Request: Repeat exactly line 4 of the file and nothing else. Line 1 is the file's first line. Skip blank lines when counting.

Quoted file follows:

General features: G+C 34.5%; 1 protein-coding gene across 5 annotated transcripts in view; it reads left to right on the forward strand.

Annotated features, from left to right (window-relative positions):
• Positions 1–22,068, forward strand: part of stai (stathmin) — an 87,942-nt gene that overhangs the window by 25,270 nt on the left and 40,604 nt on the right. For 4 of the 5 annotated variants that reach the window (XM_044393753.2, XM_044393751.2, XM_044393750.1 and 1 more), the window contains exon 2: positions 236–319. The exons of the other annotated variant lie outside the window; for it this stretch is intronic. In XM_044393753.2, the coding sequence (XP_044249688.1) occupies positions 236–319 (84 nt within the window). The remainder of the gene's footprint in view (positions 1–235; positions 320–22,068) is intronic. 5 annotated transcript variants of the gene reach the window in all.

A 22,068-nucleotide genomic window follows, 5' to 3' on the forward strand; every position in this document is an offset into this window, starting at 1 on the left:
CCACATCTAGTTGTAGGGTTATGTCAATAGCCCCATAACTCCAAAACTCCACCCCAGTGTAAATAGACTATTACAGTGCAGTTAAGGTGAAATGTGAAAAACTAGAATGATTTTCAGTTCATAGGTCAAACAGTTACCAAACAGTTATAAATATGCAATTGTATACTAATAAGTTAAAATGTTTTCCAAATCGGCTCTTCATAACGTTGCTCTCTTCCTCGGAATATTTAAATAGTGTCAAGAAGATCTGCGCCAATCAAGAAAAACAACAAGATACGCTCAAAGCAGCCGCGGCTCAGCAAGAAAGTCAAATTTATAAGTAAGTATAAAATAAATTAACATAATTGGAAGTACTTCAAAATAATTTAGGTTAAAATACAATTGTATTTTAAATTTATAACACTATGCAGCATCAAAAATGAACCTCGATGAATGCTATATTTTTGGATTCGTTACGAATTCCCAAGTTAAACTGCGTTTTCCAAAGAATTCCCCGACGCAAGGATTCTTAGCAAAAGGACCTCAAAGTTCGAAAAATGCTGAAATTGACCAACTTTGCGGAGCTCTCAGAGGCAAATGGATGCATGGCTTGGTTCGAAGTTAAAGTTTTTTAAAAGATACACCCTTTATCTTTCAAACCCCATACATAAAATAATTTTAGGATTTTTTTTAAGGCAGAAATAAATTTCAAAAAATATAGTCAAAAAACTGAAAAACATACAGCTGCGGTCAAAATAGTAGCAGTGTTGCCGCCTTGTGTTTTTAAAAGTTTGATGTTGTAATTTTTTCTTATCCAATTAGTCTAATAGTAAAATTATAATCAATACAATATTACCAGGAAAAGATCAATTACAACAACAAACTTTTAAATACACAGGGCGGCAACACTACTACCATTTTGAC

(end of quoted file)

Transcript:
A 22,068-nucleotide genomic window follows, 5' to 3' on the forward strand; every position in this document is an offset into this window, starting at 1 on the left: